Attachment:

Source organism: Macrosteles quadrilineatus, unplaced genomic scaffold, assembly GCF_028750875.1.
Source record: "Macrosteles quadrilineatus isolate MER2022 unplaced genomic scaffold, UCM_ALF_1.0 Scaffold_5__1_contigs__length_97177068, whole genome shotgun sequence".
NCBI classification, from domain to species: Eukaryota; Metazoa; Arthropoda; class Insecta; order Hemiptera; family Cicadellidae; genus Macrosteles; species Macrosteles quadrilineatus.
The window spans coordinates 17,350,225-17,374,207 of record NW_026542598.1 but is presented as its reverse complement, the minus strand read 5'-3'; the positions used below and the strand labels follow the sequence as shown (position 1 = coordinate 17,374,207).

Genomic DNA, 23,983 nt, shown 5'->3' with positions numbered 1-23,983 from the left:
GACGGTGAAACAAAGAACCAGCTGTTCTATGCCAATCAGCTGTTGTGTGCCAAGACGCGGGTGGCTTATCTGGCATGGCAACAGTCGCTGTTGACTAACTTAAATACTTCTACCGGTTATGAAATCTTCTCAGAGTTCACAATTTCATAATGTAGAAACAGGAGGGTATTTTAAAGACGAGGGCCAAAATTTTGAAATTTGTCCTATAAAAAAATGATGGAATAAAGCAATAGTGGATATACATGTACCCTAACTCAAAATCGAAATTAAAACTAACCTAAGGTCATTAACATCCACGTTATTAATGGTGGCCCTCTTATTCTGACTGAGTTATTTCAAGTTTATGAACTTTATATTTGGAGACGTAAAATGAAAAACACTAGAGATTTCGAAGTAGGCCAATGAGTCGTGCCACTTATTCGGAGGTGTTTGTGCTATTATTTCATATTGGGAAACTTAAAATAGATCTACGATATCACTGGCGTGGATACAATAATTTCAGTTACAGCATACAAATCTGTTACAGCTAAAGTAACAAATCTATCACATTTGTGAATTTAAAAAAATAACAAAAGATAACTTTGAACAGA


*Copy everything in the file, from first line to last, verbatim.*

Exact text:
Source organism: Macrosteles quadrilineatus, unplaced genomic scaffold, assembly GCF_028750875.1.
Source record: "Macrosteles quadrilineatus isolate MER2022 unplaced genomic scaffold, UCM_ALF_1.0 Scaffold_5__1_contigs__length_97177068, whole genome shotgun sequence".
NCBI classification, from domain to species: Eukaryota; Metazoa; Arthropoda; class Insecta; order Hemiptera; family Cicadellidae; genus Macrosteles; species Macrosteles quadrilineatus.
The window spans coordinates 17,350,225-17,374,207 of record NW_026542598.1 but is presented as its reverse complement, the minus strand read 5'-3'; the positions used below and the strand labels follow the sequence as shown (position 1 = coordinate 17,374,207).

Genomic DNA, 23,983 nt, shown 5'->3' with positions numbered 1-23,983 from the left:
GACGGTGAAACAAAGAACCAGCTGTTCTATGCCAATCAGCTGTTGTGTGCCAAGACGCGGGTGGCTTATCTGGCATGGCAACAGTCGCTGTTGACTAACTTAAATACTTCTACCGGTTATGAAATCTTCTCAGAGTTCACAATTTCATAATGTAGAAACAGGAGGGTATTTTAAAGACGAGGGCCAAAATTTTGAAATTTGTCCTATAAAAAAATGATGGAATAAAGCAATAGTGGATATACATGTACCCTAACTCAAAATCGAAATTAAAACTAACCTAAGGTCATTAACATCCACGTTATTAATGGTGGCCCTCTTATTCTGACTGAGTTATTTCAAGTTTATGAACTTTATATTTGGAGACGTAAAATGAAAAACACTAGAGATTTCGAAGTAGGCCAATGAGTCGTGCCACTTATTCGGAGGTGTTTGTGCTATTATTTCATATTGGGAAACTTAAAATAGATCTACGATATCACTGGCGTGGATACAATAATTTCAGTTACAGCATACAAATCTGTTACAGCTAAAGTAACAAATCTATCACATTTGTGAATTTAAAAAAATAACAAAAGATAACTTTGAACAGA